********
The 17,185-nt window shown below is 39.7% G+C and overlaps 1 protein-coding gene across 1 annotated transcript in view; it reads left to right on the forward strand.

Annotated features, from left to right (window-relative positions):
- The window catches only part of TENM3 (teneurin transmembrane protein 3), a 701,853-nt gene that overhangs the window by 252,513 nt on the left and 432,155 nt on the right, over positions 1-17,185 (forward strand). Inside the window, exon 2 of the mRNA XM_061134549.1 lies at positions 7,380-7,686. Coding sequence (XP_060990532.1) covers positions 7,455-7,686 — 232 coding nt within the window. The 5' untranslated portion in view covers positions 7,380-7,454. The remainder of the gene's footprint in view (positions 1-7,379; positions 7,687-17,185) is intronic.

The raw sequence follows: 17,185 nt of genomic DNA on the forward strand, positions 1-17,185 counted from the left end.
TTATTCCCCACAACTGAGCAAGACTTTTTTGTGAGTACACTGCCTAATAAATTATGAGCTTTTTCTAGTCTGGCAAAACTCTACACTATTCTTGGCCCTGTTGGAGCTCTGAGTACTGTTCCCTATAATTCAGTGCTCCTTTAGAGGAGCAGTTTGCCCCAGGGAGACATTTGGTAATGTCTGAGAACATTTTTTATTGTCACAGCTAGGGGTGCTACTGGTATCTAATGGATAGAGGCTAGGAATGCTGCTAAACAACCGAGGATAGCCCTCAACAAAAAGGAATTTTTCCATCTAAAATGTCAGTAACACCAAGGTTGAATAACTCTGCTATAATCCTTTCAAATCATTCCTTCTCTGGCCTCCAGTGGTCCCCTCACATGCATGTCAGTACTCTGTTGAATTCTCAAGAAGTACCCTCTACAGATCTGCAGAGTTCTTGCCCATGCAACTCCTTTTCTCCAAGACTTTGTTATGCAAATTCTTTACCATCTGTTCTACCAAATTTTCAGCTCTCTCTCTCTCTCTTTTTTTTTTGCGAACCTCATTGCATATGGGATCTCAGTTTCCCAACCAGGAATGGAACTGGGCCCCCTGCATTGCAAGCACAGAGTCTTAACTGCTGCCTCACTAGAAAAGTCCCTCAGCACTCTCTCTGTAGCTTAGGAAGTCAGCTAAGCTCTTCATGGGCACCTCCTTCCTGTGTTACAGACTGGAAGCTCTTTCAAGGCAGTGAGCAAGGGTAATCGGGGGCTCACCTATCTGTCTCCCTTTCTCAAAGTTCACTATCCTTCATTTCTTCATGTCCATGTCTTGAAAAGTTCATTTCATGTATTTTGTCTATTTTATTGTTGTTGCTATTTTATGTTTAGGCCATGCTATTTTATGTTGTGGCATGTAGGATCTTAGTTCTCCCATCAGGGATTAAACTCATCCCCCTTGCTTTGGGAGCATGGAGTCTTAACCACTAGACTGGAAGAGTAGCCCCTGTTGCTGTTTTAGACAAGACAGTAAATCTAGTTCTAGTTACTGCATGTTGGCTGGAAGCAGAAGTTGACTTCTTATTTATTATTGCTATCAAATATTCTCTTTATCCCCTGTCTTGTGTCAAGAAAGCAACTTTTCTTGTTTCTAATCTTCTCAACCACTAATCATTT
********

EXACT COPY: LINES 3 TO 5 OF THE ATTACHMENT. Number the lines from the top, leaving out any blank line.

- The window catches only part of TENM3 (teneurin transmembrane protein 3), a 701,853-nt gene that overhangs the window by 252,513 nt on the left and 432,155 nt on the right, over positions 1-17,185 (forward strand). Inside the window, exon 2 of the mRNA XM_061134549.1 lies at positions 7,380-7,686. Coding sequence (XP_060990532.1) covers positions 7,455-7,686 — 232 coding nt within the window. The 5' untranslated portion in view covers positions 7,380-7,454. The remainder of the gene's footprint in view (positions 1-7,379; positions 7,687-17,185) is intronic.

The raw sequence follows: 17,185 nt of genomic DNA on the forward strand, positions 1-17,185 counted from the left end.
TTATTCCCCACAACTGAGCAAGACTTTTTTGTGAGTACACTGCCTAATAAATTATGAGCTTTTTCTAGTCTGGCAAAACTCTACACTATTCTTGGCCCTGTTGGAGCTCTGAGTACTGTTCCCTATAATTCAGTGCTCCTTTAGAGGAGCAGTTTGCCCCAGGGAGACATTTGGTAATGTCTGAGAACATTTTTTATTGTCACAGCTAGGGGTGCTACTGGTATCTAATGGATAGAGGCTAGGAATGCTGCTAAACAACCGAGGATAGCCCTCAACAAAAAGGAATTTTTCCATCTAAAATGTCAGTAACACCAAGGTTGAATAACTCTGCTATAATCCTTTCAAATCATTCCTTCTCTGGCCTCCAGTGGTCCCCTCACATGCATGTCAGTACTCTGTTGAATTCTCAAGAAGTACCCTCTACAGATCTGCAGAGTTCTTGCCCATGCAACTCCTTTTCTCCAAGACTTTGTTATGCAAATTCTTTACCATCTGTTCTACCAAATTTTCAGCTCTCTCTCTCTCTCTTTTTTTTTTGCGAACCTCATTGCATATGGGATCTCAGTTTCCCAACCAGGAATGGAACTGGGCCCCCTGCATTGCAAGCACAGAGTCTTAACTGCTGCCTCACTAGAAAAGTCCCTCAGCACTCTCTCTGTAGCTTAGGAAGTCAGCTAAGCTCTTCATGGGCACCTCCTTCCTGTGTTACAGACTGGAAGCTCTTTCAAGGCAGTGAGCAAGGGTAATCGGGGGCTCACCTATCTGTCTCCCTTTCTCAAAGTTCACTATCCTTCATTTCTTCATGTCCATGTCTTGAAAAGTTCATTTCATGTATTTTGTCTATTTTATTGTTGTTGCTATTTTATGTTTAGGCCATGCTATTTTATGTTGTGGCATGTAGGATCTTAGTTCTCCCATCAGGGATTAAACTCATCCCCCTTGCTTTGGGAGCATGGAGTCTTAACCACTAGACTGGAAGAGTAGCCCCTGTTGCTGTTTTAGACAAGACAGTAAATCTAGTTCTAGTTACTGCATGTTGGCTGGAAGCAGAAGTTGACTTCTTATTTATTATTGCTATCAAATATTCTCTTTATCCCCTGTCTTGTGTCAAGAAAGCAACTTTTCTTGTTTCTAATCTTCTCAACCACTAATCATTT